Intended to fill a gap in Ferrari’s line-up between the four-seat 330 GT 2+2 and the racer-on-the-road 275 GTB, the two-seat 330 GTC debuted at the Geneva Motor Show in March 1966 and in essence was a closed version of the 275 GTS. Pininfarina’s understated coachwork combined elements of the latter at the rear, with touches of the 500 Superfast at the front.
Beneath the hood resided the 4-liter, 300-bhp version of Ferrari’s familiar two-cam 60-degree V12 (as used Read More
Even without the connection to President Juan Peron, this would still be an important car as it is one of the rare 212s with Ghia coachwork. This car was exhibited at the 1952 Turin Show with a right-hand drive Ghia Cabriolet body. On July 16th it was sold to a Milan publishing house. Just three months later, it was returned to Ghia who re-clothed it with this striking left-hand coupe body. Their chief stylist drew a handsome, uncluttered line Read More
The example shown here is a very rare “Export” model intended for racing in the GT and Sports classes. Chassis number 0141/T is unique, being the only 212 to have been built with a “Tuboscocca” type chassis, an early attempt by Ferrari to give three-dimensional rigidity to the ladder-type chassis. Wheelbase for the Inter model was given as 2600 mm but that of 0141/T was given as 2250 mm, the same as the sister 166MMs. Most Inters weighed around Read More
Launched in 1954, the 250 T featured a lighter and more compact Colombo-designed 3-liter V12 in place of its Europa predecessor’s Lampredi unit. The 250GT chassis followed Ferrari’s established practice, being a multi-tubular frame tied together by oval main tubes, however, the independent front suspension now employed coil springs instead of the transverse-leaf type. A four-speed, all-synchromesh gearbox transmitted power to the live rear axle, while braking was looked after by hydraulic drums all round. Late in 1959, disc Read More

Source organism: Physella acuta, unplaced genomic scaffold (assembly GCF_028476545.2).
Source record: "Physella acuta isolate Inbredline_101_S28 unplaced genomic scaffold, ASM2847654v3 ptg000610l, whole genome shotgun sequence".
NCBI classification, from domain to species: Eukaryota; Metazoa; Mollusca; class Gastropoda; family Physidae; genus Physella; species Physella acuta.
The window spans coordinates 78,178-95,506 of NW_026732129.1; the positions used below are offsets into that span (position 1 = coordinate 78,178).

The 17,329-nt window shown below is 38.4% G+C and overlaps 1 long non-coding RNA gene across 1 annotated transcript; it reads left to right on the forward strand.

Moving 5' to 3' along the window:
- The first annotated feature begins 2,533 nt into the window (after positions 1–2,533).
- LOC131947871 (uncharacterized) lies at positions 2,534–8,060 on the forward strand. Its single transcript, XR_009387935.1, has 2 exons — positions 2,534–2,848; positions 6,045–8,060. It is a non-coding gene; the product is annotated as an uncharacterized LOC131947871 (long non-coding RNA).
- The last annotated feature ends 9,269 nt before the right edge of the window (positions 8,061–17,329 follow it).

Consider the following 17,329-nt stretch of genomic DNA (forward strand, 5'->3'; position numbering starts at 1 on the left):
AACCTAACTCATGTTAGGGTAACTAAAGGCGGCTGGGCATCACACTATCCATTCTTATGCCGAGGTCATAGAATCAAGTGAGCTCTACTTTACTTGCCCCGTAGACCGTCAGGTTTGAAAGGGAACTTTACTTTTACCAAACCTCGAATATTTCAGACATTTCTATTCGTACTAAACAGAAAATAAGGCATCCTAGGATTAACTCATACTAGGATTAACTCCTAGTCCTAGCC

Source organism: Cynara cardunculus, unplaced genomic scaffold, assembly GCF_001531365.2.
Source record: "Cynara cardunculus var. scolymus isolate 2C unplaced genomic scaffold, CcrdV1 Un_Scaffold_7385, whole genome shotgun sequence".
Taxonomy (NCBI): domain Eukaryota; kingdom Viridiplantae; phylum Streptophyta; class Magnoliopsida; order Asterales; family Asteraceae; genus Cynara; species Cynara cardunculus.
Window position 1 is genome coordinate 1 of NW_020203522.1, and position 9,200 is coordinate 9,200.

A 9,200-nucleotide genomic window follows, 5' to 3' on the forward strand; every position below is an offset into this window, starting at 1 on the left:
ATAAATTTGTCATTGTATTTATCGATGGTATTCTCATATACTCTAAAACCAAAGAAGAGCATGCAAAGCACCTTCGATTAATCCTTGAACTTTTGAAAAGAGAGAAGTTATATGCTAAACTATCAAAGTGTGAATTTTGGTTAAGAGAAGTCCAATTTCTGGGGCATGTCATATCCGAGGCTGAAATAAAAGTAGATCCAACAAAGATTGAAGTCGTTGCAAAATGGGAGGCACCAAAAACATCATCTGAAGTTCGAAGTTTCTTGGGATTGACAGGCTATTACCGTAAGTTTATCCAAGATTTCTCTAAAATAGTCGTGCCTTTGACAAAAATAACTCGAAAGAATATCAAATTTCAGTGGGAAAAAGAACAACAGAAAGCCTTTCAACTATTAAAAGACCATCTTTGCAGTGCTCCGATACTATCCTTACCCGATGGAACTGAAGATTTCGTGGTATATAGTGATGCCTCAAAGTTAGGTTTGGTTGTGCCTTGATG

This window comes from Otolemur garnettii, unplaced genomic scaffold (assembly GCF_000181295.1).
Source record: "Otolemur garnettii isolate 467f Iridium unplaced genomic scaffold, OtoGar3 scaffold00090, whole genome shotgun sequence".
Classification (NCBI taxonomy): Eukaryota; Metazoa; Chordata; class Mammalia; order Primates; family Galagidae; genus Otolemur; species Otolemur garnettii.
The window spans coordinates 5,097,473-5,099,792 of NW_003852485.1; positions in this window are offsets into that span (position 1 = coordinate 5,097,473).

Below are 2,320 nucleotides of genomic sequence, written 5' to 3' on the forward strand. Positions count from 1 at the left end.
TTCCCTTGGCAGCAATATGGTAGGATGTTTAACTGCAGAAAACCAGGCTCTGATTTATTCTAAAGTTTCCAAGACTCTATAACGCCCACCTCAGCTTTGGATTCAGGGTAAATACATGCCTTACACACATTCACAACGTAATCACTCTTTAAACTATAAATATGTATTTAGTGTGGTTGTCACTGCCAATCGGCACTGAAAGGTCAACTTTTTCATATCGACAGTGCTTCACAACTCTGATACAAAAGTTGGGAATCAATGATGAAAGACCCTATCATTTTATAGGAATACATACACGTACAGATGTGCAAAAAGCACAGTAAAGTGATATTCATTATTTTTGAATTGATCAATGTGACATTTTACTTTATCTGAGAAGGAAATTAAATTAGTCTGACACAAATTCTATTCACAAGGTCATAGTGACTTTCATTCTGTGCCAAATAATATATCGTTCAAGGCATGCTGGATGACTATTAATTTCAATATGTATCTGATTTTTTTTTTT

The aggressive 275 GTB is today more coveted by collectors than the Lusso, even though the Lusso’s design has endured the test of time-generally agreed as among the most pure and beautiful products to come out of the collaboration between Ferrari and Pininfarina. The 275 GTB has other distinctive attributes, not least its place as the first fully independent suspension Ferrari road car and the power and tractability of its 3.3-liter 600 V12 engine developed from the one-liter Colombo “short Read More
This immensely desirable and highly usable Ferrari 275 GTB/C is the third of only 12 such Berlinetta Competizione models produced by the world-famous Maranello factory, and is absolutely not to be confused with the normal, standard production GTB models.
Here was a purebred endurance-racing competition car whose fundamental bodyshape and basic technical specification were almost the only characteristics it shared in common with the production model it represented on the great race circuits of the world.
The 275 GTB/C on Read More
This sports-prototype Ferrari was an ex-works/North American Racing Team entry in the 1962 endurance World Championship race series. It is one of a mere handful of surviving Dino ‘SP’ rear-engined sports-racing cars campaigned by the Maranello marquee.
This design had been masterminded by Ing. Carlo Chiti and in effect, it employed the Dino 246 4-cam V6-cylinder engines which had just been made redundant by the close of the long-lived 2.5-liter Formula 1 Grand Prix class at the end Read More
The introduction of the 250 GT in 1954 is seen by many as the company’s first serious attempt at making a rational production car and it started a line of some of the most successful GT cars ever built. Of all the 250 derivatives, the “Tour de France” long-wheelbase berlinetta is one of the most evocative ever made. It remains a milestone in Ferrari history as the first definitive road-racing berlinetta and the car that contributed most significantly in Read More
The Daytona was the most “macho” of all Ferraris, the last of the great front-engined Berlinettas.
When announced, Ferrari claimed the new engine developed 355bhp at 7,500rpm and provided a top speed in excess of 180mph, making it the fastest production car in the world, a title it retained during the six years it was on sale. Because of this, many enthusiastic would-be owners, particularly on the West Coast, eagerly awaited Read More
This Ferrari Touring Berlinetta is believed to be chassis number 02C by many leading authorities, including the late Stan Nowak, David Seielstad, Tito Anselmi and Gianni Rogliatti. As such, this is one of the most important Ferraris extant.
Ferrari wanted to develop a powerful, reliable and smooth competition motor using a V12 configuration. So, in 1945, he had Enrico Nardi visit Gioacchino Colombo, the designer of the successful Alfa Romeo 158 ‘Voiturette.’ Colombo agreed to design the new 1½-liter Read More